Money was also promised to enable Library and Archives Canada to digitize millions of documents related to the federal residential-school system and to establish a special interlocutor to strengthen laws preserving burial sites.

The budget also proposes spending $4-billion over six years on making sure First Nations children have access to the health, social and educational services they need under Jordan’s Principle, a rule that prioritizes children’s access to services in the event of jurisdictional disputes.

Another $4-billion was proposed over seven years to address housing gaps facing Indigenous communities, including $2.4-billion for housing on First Nations reserves and $845-million for housing in Inuit communities.

The budget also promises additional funding to end long-term drinking-water advisories for First Nations communities, including almost $400-million over two years on community infrastructure projects on reserves, with two-thirds of that earmarked for water and wastewater infrastructure.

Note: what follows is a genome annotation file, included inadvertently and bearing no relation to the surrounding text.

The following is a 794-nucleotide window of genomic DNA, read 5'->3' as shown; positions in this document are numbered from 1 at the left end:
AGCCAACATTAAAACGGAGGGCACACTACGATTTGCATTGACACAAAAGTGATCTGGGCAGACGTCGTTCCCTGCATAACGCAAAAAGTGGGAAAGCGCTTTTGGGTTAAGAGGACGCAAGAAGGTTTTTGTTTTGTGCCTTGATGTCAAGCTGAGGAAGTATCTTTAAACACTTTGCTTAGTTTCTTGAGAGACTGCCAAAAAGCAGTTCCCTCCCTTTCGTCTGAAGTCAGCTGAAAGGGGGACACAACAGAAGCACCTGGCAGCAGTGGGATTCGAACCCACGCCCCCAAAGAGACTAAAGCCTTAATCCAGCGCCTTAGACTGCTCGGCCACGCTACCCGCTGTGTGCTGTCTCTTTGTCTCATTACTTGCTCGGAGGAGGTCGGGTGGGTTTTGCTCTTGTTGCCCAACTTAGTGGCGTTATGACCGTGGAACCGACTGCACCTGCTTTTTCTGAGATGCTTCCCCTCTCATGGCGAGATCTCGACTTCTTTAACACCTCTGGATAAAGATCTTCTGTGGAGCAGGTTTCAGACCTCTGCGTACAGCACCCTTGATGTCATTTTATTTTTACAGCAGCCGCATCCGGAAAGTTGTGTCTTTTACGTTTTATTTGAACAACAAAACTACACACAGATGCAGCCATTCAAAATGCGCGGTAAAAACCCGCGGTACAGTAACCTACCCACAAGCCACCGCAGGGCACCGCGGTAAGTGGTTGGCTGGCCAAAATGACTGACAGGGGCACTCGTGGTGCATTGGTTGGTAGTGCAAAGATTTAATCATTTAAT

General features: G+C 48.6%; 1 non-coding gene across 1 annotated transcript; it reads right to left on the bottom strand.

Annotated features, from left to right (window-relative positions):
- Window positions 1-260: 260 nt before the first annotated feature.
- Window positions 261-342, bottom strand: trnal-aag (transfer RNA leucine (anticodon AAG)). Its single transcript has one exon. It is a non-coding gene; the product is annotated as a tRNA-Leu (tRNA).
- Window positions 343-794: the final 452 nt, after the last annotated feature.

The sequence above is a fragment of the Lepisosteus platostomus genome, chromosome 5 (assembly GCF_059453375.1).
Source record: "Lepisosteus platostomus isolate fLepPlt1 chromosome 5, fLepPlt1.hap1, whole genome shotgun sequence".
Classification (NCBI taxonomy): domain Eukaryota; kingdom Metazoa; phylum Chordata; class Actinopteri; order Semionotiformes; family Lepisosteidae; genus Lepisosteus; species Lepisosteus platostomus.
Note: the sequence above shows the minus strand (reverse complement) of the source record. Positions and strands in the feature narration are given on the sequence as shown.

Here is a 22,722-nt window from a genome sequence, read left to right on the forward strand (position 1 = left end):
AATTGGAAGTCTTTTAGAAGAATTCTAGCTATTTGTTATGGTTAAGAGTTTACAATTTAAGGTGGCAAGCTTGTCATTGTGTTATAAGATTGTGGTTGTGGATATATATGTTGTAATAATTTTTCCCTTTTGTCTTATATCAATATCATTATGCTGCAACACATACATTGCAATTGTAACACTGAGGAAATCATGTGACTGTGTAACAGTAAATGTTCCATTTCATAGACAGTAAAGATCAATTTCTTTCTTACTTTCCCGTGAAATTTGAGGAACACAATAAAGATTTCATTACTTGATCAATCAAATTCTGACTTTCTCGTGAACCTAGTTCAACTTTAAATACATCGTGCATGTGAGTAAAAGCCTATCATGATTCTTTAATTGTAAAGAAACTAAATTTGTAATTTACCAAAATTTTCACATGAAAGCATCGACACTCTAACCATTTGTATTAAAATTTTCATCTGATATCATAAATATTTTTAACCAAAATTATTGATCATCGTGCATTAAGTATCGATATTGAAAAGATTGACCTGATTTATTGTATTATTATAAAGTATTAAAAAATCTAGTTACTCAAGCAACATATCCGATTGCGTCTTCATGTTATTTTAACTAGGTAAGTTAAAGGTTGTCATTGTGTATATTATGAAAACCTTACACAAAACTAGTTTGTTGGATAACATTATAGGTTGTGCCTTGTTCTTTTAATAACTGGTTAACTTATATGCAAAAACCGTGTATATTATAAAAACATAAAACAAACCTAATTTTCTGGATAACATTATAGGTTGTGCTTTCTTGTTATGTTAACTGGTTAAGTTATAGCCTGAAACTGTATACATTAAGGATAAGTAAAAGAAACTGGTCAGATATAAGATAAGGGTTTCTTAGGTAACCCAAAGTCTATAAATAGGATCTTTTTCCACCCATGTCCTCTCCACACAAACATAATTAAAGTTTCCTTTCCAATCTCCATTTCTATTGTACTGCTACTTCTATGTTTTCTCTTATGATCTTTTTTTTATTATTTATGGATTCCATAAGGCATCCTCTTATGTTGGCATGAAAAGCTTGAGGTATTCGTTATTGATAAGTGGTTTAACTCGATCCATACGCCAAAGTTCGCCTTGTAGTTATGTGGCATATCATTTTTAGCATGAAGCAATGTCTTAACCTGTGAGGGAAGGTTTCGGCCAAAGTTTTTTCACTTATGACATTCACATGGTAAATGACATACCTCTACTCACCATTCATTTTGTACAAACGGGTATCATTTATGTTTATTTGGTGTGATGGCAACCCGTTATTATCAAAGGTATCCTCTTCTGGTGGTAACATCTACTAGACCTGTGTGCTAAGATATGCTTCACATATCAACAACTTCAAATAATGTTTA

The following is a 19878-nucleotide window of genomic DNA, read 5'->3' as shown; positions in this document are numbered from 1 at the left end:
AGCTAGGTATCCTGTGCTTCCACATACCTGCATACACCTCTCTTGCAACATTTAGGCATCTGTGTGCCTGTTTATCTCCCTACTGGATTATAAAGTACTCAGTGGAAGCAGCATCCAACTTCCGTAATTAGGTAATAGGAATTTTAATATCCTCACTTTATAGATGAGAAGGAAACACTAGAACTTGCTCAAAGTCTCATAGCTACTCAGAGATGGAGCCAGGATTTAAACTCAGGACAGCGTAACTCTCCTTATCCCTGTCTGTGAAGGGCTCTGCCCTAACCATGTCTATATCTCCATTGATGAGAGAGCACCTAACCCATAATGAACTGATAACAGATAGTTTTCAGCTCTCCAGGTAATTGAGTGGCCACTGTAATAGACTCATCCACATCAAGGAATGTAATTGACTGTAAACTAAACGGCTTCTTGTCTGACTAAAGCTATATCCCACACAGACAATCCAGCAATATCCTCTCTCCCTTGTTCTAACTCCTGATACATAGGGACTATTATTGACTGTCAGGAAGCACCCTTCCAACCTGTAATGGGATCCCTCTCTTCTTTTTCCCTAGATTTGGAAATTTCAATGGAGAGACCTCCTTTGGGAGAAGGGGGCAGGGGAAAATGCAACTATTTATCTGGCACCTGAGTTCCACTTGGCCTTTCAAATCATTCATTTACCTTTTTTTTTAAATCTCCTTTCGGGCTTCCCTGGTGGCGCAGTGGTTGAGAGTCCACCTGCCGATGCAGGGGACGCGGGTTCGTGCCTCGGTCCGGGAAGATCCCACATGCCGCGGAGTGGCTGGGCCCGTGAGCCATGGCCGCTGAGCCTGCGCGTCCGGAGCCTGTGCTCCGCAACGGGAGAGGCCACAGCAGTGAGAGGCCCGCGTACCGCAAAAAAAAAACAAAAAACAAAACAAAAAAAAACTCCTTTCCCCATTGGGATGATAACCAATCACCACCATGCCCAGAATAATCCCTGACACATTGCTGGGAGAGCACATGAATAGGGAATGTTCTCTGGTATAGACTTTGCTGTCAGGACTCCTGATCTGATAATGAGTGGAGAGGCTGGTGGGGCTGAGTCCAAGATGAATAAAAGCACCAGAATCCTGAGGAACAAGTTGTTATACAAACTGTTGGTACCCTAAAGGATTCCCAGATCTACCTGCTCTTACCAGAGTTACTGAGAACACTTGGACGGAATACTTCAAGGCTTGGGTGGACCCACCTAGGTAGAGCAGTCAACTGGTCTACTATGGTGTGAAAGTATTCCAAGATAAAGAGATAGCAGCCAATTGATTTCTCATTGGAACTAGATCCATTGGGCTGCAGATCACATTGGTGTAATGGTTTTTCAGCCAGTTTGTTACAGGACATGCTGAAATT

Bank tax

The government finally unveiled its plan to raise taxes on large financial institutions – and the details are quite favourable to Bay Street.

To start, banks and life insurers would pay a one-time, 15-per-cent tax on taxable income above $1-billion for the 2021 tax year, in what the federal government is calling a Canada Recovery Dividend on financial institutions that reaped large profits during the pandemic.

Secondly, those companies would see a permanent increase to the federal corporate income-tax rate – to 16.5 per cent, from 15 per cent – on taxable income above $100-million. During the 2021 election campaign, the Liberals proposed a steeper increase, to 18 per cent, on taxable earnings above $1-billion.

The party’s election platform estimated the two measures would bring in $10.5-billion over four fiscal years, ending in 2025-26. However, Thursday’s budget estimates the measures will deliver $6.1-billion in revenue over five years.